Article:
The metric equation for muzzle energy looks like this: Kinetic Energy. = 1/2 m V2. The “m” is mass in kilograms and the “v” is velocity in meters per second.  Using the calculator function on your phone, you can plug in the mass and velocity in metric units and learn how many Joules a projectile generates.  Do be careful in converting the projectile’s weight into kilograms as one gram looks like this when written as a kilogram: 0.001. The formula to calculate energy in Joules is pretty simple, but this form is not used everywhere with eager enthusiasm. 


In North America, well, the United States at least, we tend to gravitate toward the use of foot-pounds (Ft-Lbs). The Standard formula looks a little different but calculates a rating in foot-pounds (Ft-Lbs).That formula looks like this: E=M(g)∗BS2 /450,437

Energy = (Weight in grains x Velocity in feet per second squared) / 450,437).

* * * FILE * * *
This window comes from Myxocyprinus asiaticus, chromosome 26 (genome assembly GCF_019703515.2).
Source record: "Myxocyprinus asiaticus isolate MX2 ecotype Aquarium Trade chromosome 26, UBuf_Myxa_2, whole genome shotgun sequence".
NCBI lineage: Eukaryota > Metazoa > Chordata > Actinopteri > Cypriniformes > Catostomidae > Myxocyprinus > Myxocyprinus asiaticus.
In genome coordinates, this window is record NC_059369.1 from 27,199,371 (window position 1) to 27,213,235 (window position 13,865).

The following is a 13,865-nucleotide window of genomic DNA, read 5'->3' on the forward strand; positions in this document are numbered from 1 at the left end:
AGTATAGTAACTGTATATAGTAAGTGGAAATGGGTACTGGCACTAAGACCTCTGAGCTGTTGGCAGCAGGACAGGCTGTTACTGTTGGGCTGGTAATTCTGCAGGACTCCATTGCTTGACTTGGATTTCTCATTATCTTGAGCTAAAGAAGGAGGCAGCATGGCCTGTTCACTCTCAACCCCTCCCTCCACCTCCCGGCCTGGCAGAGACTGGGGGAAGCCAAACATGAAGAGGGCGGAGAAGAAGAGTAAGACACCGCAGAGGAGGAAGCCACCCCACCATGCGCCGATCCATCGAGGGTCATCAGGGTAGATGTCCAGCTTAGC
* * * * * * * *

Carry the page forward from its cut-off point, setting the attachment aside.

How Do Joules and Ft.Lbs Compare?


Looking at the chart below, you can compare how one Ft. Lbs relate to Joules and how Joules compare to Ft. Lbs. While this doesn’t cover every possible comparison, it does give us enough information to see the relationship between the two.  

Foot Pounds to Joules

Joules to Foot Pounds

1 = 1.36

1 = 0.74

2 = 2.71

2 = 1.48

4 = 5.42

4 = 2.95

8 = 10.85

8 = 5.9

10 = 13.56

10 = 7.38

12 = 16.27

12 = 8.85

20 = 27.12

20 = 14.75

25 = 33.9

25 = 18.44

30 = 40.67

30 = 22.13

40 = 54.23

40 = 29.5

50 = 67.8

50 = 36.88

75 = 101.7

75 = 55.32

100 = 135.58

100 = 73.76

150 = 203.37

150 = 110.63

200 = 271.16

200 = 147.51

300 = 406.75

300 = 221.27

400 = 542.33

400 = 295.02

500 = 677.9

500 = 368.78

600 = 816.5

600 = 442.54

700 = 949.07

700 = 516.29

800 = 1084.65

800 = 590.05